Alcohol’s effects on fat storage are dose dependent. The amount of alcohol in the system is proportional to the time it takes to make it harmless. What that means is having a single drink, letting it clear your system, then having another drink will have less of an effect than having back-to-back drinks. It also entails that having a moderate amount (say, less than 5 drinks for most men and 4 drinks for most women) is beneficial to avoid an alcohol buildup.

Drink hard liquor and low-carb wine. If drinking any cocktails, beer, cider, or sweet wine, have them premeditated and ready for tracking

I recommend sticking to hard liquor (with water or carbonated water) or low-carb wine (most dry wines, specifically red wines). This is to avoid unknown calories from carbs or fat in your drink. While alcohol calories shouldn’t be counted, the sugar, barley, or cream in your drinks should.

That said, feel free to indulge in a delicious mojito or face an Irish car bomb if you have the non-alcohol calories accounted for. It helps a lot to have your favorite cocktails plugged in to your macro-tracking app to be used at a moments notice. When entering the info for your cocktail, remember to ignore calories form alcohol!

Have less than 3 drinks on lifting days, keep heavier drinking reserved for non-lifting days

The effects of moderate drinking on recovery, anabolic hormones, and muscle protein synthesis have been grossly exaggerated by fitness hardos. Moderate drinking following a sensible exercise program will not hinder results to any meaningful degree.

This is a topic for a different post, but the main reason I recommend less drinking on lifting days is that you will probably want to be in a caloric surplus following your lift. As we know, a calorie surplus with alcohol will probably lead to more fat storage than we want.

Note that it doesn’t mean you won’t build muscle, but if staying lean is your goal it would behoove you to drink even less. Perhaps set your limit at 3, and drink at an even slower rate. Do this only on lifting days where you’re taking in more calories; on non-lifting days go back to a limit of 5 drinks.

“This is cool for those chill nights out, but if I want to really party, I won’t be shitfaced enough!”

I get it. There are those nights where you want to throw caution into the wind. Well, there is this strategy that will help you in this situation as well.

If you plan on drinking heavily, then you should limit your intake of fat and carbs as much as possible. Maybe have 50-60 grams of carbs and 30-35 grams of fat. Get the rest of your calories from protein.

This is because protein is the hardest macro to be stored as fat, and fat is the easiest; carbs sit in the middle.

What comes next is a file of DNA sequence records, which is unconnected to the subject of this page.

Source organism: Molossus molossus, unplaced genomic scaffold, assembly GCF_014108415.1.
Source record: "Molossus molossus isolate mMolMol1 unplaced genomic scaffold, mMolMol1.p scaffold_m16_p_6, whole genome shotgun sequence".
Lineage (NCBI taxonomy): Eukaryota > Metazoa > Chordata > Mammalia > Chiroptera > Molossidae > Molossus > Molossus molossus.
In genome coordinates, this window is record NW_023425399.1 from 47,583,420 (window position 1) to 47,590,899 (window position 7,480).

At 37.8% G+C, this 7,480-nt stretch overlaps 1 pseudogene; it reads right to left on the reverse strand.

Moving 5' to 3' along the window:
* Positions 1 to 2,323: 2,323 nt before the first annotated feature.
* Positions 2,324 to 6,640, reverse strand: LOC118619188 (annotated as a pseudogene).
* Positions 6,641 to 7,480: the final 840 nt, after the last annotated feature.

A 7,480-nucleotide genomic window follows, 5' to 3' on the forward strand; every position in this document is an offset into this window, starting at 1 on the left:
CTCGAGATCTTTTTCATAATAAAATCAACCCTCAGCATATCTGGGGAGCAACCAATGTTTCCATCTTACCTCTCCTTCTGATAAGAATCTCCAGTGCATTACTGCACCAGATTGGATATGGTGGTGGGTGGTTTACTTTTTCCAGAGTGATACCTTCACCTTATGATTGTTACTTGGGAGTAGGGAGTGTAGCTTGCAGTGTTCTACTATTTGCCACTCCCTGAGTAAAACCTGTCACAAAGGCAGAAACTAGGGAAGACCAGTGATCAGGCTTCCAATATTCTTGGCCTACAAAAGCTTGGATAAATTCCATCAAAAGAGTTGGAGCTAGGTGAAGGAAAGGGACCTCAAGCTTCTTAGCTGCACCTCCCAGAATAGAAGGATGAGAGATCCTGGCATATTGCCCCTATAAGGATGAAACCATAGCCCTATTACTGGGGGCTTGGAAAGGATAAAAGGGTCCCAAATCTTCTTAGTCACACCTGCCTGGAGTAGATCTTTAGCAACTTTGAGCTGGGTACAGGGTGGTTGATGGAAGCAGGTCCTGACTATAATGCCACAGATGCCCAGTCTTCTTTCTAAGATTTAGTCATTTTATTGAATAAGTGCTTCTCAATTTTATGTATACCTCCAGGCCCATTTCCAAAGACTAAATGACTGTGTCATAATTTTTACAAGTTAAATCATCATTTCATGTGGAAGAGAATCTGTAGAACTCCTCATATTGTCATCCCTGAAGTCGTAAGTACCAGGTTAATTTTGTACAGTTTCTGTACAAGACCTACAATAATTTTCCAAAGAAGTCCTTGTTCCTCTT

The restriction on fats and carbs will severely limits your drunchie options and will have a negative impact on your hormones, recovery, and other aspects of health. However, you can basically drink as much as you want without any fear of meaningful fat gain.

Don’t abuse this, as it is unhealthy. Keep this trick for rare occasions.

(p.s. disclaimer 2/3: don’t be stupid. Stay safe)

Lastly, if you want to get trash-trash, you could just say “fuck it”. Eat a normal ratio of macros and drink as much as you want.

Understand that there will be some steps back on the journey to your dream body, but also understand that fitness is only one aspect of life. How many weddings, graduations, retirements, promotions, etc. will you celebrate in your lifetime? The few steps back could be worth it if the trade-off is delicious food, comfortable drunkenness, and special memories with those close to you.

As long as you’re smart and do damage control to not overeat a few thousand calories, you’ll be back where you were in less than two weeks.

Well, that’s a wrap on alcohol and its effects on fat loss! Look forward to a more in-detail post on how it will effect your muscle and strength gains!

Disclaimer 3/3: Let me end by telling you to stay safe, know your limits, don’t be ratchet, and follow the law. Don’t be that guy or gal.

Finally, remember that this is a very new blog. I’m working hard to churn out more content for you. I have some great ideas of what to talk about next and I’m open to suggestions (and edits, if you’re credible and what you say makes sense). Note that all underlined words are either stand-ins for links to a post I have yet to write about the topic, or they are citations that I am too lazy to link to at this point. Thank you for your patience!